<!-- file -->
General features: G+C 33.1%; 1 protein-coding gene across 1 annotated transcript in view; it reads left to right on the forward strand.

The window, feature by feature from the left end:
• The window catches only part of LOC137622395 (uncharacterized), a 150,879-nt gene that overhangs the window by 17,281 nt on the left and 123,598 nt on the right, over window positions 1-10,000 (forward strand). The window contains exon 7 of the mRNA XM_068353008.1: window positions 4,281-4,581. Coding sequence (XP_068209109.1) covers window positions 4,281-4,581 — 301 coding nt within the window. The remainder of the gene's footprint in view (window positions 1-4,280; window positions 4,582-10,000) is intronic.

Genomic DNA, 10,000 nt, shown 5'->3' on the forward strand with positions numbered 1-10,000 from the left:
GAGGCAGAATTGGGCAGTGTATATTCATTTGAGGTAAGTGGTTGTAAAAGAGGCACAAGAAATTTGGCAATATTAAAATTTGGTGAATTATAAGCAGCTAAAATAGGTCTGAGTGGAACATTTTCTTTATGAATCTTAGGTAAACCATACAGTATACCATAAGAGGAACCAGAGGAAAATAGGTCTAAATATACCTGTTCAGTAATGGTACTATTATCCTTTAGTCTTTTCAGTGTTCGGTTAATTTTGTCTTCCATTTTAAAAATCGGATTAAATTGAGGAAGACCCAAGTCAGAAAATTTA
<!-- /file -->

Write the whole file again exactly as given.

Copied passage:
General features: G+C 33.1%; 1 protein-coding gene across 1 annotated transcript in view; it reads left to right on the forward strand.

The window, feature by feature from the left end:
• The window catches only part of LOC137622395 (uncharacterized), a 150,879-nt gene that overhangs the window by 17,281 nt on the left and 123,598 nt on the right, over window positions 1-10,000 (forward strand). The window contains exon 7 of the mRNA XM_068353008.1: window positions 4,281-4,581. Coding sequence (XP_068209109.1) covers window positions 4,281-4,581 — 301 coding nt within the window. The remainder of the gene's footprint in view (window positions 1-4,280; window positions 4,582-10,000) is intronic.

Genomic DNA, 10,000 nt, shown 5'->3' on the forward strand with positions numbered 1-10,000 from the left:
GAGGCAGAATTGGGCAGTGTATATTCATTTGAGGTAAGTGGTTGTAAAAGAGGCACAAGAAATTTGGCAATATTAAAATTTGGTGAATTATAAGCAGCTAAAATAGGTCTGAGTGGAACATTTTCTTTATGAATCTTAGGTAAACCATACAGTATACCATAAGAGGAACCAGAGGAAAATAGGTCTAAATATACCTGTTCAGTAATGGTACTATTATCCTTTAGTCTTTTCAGTGTTCGGTTAATTTTGTCTTCCATTTTAAAAATCGGATTAAATTGAGGAAGACCCAAGTCAGAAAATTTA